And what we have learned and what I learned in the early days of doing the customer development work for the business was that I had repeat conversations with consumers, with physicians, with executives, and insurance companies and drug companies and hospitals.  And what they all echoed for me, in really some different forms, but ultimately the common thread was that the way the pharmacy is set up today isn’t working for me, and the people that I need to serve.  And so whether you’re a consumer and you’re faced with persistent out of stocks and lack of price transparency and the inability to get expert advice when and how you want it in a private way.  Whether you’re a doctor who along with your staff, you’re spending 20-25% of your time dealing with administrative issues with the pharmacy instead of spending what previous little time you already have engaging with your patients and helping them live better healthier lives.  Whether you’re an insurance company who’s responsible for the cost of paying for medications, but you don’t have a way to engage that consumer, understand the feedback loops around, if these drugs working, are these drugs not working, are people taking them?  How do I make it easier for people on an ongoing basis to manage their medication to keep them healthier and out of the hospital?  Whether you’re a drug company and you don’t have the ability to educate people about how your novel therapeutics work with any sort of meaningful channel.

All of those problems are in some way from the same thread which is that no one has figured out how to build a pharmacy that engages the consumer and to harness the natural consumer engagement that exists in the pharmacy.  And that is something fundamentally unique that Capsule has built from scratch, from the ground up.  And what’s led us to do that is three things.  One is that we’ve built a completely proprietary software stack, that powers our experience.  And that has been a really key differentiator in delivering what is the only true end-to-end modern mobile first ecommerce experience in pharmacy.  And nobody else has that where you can end-to-end transact and manage your medications from your phone.  And the third is that we’ve built a brand, and for us a brand is a proxy for trust, and healthcare is so high trust, and specifically the pharmacy, it’s something you put in your body and your kids’ body.  And so it has to be high trust and people have to be able to connect with it emotionally so that they’re able to accept your suggestions around how to navigate the complexity of the healthcare system.  And I think those things require a fundamentally different way of operating and building a business than has been done in the past.

We talk about there being three waves of ecommerce over the last 20 to 25 years.  The first wave with ecommerce was in the mid to late 90s, and that was sort of when Amazon emerged and then you had things like toys.com and even Wayfair and you basically had this incredible proliferation of things on the internet.  For the first time ever you could buy something from your home and it would come to you in seven days and you didn’t have to interact with a human.  And over the next 10 years we saw that get very, very saturated with a very long tail of websites where you could buy literally anything, lampshades.com and coffeemugs.com.  And as that happened you saw this second wave of ecommerce startups and companies come where they said, “Hey, let’s harness the power of the internet to connect directly with consumers to engage with our brand.”  So let’s still eliminates the need to engage with a human and that’s companies like Warby Parker and Casper and Away and Harry’s, which has done incredible jobs of building new big categories in stodgy old industries, , harnessing the power of the internet to build new brands.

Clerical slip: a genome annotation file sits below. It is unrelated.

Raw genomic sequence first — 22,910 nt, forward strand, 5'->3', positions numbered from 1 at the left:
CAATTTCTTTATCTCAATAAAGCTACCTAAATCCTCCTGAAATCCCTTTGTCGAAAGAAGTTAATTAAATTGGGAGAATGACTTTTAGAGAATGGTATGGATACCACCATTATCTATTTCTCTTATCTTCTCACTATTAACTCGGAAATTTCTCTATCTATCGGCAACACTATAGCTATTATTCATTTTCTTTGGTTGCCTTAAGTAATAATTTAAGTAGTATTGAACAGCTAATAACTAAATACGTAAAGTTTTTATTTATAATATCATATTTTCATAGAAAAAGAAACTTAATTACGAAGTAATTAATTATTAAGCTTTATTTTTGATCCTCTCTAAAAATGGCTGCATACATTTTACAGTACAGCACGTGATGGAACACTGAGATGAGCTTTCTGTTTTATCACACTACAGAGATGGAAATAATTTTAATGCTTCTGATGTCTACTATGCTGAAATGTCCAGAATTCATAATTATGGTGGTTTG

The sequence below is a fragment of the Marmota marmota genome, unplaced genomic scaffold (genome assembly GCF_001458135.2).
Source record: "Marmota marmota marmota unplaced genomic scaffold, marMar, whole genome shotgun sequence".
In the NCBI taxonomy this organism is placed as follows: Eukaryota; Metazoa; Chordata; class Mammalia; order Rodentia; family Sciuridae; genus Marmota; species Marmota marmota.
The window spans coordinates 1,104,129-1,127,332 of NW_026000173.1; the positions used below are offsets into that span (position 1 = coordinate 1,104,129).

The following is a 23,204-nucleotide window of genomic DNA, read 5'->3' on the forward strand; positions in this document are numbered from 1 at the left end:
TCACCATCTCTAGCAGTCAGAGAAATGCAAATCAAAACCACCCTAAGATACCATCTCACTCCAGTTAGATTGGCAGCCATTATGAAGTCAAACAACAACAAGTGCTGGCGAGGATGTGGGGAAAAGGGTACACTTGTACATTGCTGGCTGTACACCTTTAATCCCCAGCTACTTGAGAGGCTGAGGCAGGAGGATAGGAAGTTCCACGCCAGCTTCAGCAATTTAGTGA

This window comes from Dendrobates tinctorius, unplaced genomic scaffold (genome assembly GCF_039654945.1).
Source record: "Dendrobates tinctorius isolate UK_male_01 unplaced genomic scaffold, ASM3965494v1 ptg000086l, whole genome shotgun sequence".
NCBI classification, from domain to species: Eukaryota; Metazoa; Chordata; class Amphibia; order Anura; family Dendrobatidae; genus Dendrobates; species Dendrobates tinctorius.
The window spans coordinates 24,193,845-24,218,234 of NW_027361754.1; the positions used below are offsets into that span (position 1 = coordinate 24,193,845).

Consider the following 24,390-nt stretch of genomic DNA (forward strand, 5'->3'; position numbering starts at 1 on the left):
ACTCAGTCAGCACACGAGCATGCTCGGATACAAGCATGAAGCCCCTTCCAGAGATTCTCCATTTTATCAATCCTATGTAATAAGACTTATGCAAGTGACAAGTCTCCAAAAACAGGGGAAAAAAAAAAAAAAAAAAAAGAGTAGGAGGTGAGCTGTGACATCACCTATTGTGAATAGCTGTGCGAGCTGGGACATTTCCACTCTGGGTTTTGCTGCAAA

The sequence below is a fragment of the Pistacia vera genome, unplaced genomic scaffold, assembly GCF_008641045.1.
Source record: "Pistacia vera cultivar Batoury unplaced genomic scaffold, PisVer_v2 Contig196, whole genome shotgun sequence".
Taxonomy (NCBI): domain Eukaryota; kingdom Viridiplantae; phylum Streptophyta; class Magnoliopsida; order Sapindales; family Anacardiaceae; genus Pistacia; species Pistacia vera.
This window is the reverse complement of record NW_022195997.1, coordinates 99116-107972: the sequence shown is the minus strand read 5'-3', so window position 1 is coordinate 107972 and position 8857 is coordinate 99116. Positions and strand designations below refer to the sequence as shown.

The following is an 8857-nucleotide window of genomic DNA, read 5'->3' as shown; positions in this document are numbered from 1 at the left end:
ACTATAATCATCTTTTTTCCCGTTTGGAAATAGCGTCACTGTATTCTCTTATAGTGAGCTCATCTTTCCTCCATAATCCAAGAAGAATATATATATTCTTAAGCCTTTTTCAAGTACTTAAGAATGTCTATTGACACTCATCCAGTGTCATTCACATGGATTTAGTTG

When you look at what’s left now and what I like to call the third wave of commerce, there are three big categories left that haven’t really transitioned online; they’re financial services, real estate and healthcare.  And the thread through all three of those is that their complex interactions, they’re very high trust, high ticket interactions, they’re regulated.  And that fundamentally the human is a core part of the experience, and so you can’t use the internet to dis-intermediate the human, what you need is a new type of operating model, a new type of software technology that enables you to blend the best of what humans are great at and the best of what technology is great at.  And that’s the third wave of commerce, and Capsule is pioneering that in healthcare and really across all three of those categories.  And so I always like to say you want an algorithm to figure out if you have diabetes, but you want a human to tell you, and I think that is sort of how we’ve approached building Capsule.  And I think it’s fundamentally different from being able to, , if you’re an incumbent conventional pharmacy tacking on delivery, to your store base.  The problem we’re solving isn’t around delivery, it’s around the incredible friction that exists for every stakeholder, and engaging with the pharmacy and that’s not about delivery and adding that to stores.  That’s about rethinking the way and the platforms that powers the fundamental pharmacy experience.

You’ve clearly thought very deeply about the macro and the micro with regards to the ecommerce industry – the three waves for the macro and then for the micro, digging deep into the issues of the way the pharmacy runs today.  You must be hitting on some metrics and targets because your pace of raising capital in each of the last three years has been very impressive.  Can you share with us the things you pay attention to, those key indicators that give you, increasingly over time, both you and your investors conviction that you’re truly on the right path?